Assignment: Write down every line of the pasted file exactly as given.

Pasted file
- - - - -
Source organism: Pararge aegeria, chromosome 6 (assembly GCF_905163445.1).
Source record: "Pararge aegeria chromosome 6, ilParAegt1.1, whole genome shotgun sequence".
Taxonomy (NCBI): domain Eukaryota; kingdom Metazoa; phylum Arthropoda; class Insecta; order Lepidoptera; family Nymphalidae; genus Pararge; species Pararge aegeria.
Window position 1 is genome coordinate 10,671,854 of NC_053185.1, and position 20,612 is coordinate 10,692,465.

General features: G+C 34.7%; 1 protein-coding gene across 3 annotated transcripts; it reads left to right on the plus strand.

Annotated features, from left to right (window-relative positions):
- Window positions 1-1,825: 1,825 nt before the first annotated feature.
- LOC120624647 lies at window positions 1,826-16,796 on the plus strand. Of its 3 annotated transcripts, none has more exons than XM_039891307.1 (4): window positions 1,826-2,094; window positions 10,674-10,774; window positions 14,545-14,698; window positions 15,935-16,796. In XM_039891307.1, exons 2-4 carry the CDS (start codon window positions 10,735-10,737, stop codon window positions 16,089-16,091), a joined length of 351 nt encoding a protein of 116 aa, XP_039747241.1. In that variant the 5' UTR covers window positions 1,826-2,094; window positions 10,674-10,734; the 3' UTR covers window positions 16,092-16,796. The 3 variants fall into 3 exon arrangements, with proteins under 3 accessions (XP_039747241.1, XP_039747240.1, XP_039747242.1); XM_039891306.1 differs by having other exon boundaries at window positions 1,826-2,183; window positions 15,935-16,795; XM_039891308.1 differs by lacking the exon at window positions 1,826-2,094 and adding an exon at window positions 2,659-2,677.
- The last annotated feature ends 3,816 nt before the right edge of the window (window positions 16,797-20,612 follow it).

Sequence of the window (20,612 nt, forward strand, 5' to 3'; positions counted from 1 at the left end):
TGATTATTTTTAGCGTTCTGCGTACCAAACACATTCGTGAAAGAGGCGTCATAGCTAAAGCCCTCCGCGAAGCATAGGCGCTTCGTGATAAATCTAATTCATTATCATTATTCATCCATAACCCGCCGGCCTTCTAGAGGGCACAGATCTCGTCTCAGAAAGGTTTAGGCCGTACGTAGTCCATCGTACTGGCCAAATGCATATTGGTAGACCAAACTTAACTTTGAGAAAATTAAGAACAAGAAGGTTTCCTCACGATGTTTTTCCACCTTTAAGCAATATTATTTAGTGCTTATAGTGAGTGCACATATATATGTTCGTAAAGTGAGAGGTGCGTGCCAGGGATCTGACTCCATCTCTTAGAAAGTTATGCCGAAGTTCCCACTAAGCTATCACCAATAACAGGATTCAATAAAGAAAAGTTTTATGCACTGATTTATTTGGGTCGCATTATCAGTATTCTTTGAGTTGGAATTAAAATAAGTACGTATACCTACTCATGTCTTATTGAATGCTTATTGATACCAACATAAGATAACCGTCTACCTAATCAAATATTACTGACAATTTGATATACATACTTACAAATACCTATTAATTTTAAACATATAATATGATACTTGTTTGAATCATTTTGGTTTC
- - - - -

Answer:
Source organism: Pararge aegeria, chromosome 6 (assembly GCF_905163445.1).
Source record: "Pararge aegeria chromosome 6, ilParAegt1.1, whole genome shotgun sequence".
Taxonomy (NCBI): domain Eukaryota; kingdom Metazoa; phylum Arthropoda; class Insecta; order Lepidoptera; family Nymphalidae; genus Pararge; species Pararge aegeria.
Window position 1 is genome coordinate 10,671,854 of NC_053185.1, and position 20,612 is coordinate 10,692,465.

General features: G+C 34.7%; 1 protein-coding gene across 3 annotated transcripts; it reads left to right on the plus strand.

Annotated features, from left to right (window-relative positions):
- Window positions 1-1,825: 1,825 nt before the first annotated feature.
- LOC120624647 lies at window positions 1,826-16,796 on the plus strand. Of its 3 annotated transcripts, none has more exons than XM_039891307.1 (4): window positions 1,826-2,094; window positions 10,674-10,774; window positions 14,545-14,698; window positions 15,935-16,796. In XM_039891307.1, exons 2-4 carry the CDS (start codon window positions 10,735-10,737, stop codon window positions 16,089-16,091), a joined length of 351 nt encoding a protein of 116 aa, XP_039747241.1. In that variant the 5' UTR covers window positions 1,826-2,094; window positions 10,674-10,734; the 3' UTR covers window positions 16,092-16,796. The 3 variants fall into 3 exon arrangements, with proteins under 3 accessions (XP_039747241.1, XP_039747240.1, XP_039747242.1); XM_039891306.1 differs by having other exon boundaries at window positions 1,826-2,183; window positions 15,935-16,795; XM_039891308.1 differs by lacking the exon at window positions 1,826-2,094 and adding an exon at window positions 2,659-2,677.
- The last annotated feature ends 3,816 nt before the right edge of the window (window positions 16,797-20,612 follow it).

Sequence of the window (20,612 nt, forward strand, 5' to 3'; positions counted from 1 at the left end):
TGATTATTTTTAGCGTTCTGCGTACCAAACACATTCGTGAAAGAGGCGTCATAGCTAAAGCCCTCCGCGAAGCATAGGCGCTTCGTGATAAATCTAATTCATTATCATTATTCATCCATAACCCGCCGGCCTTCTAGAGGGCACAGATCTCGTCTCAGAAAGGTTTAGGCCGTACGTAGTCCATCGTACTGGCCAAATGCATATTGGTAGACCAAACTTAACTTTGAGAAAATTAAGAACAAGAAGGTTTCCTCACGATGTTTTTCCACCTTTAAGCAATATTATTTAGTGCTTATAGTGAGTGCACATATATATGTTCGTAAAGTGAGAGGTGCGTGCCAGGGATCTGACTCCATCTCTTAGAAAGTTATGCCGAAGTTCCCACTAAGCTATCACCAATAACAGGATTCAATAAAGAAAAGTTTTATGCACTGATTTATTTGGGTCGCATTATCAGTATTCTTTGAGTTGGAATTAAAATAAGTACGTATACCTACTCATGTCTTATTGAATGCTTATTGATACCAACATAAGATAACCGTCTACCTAATCAAATATTACTGACAATTTGATATACATACTTACAAATACCTATTAATTTTAAACATATAATATGATACTTGTTTGAATCATTTTGGTTTC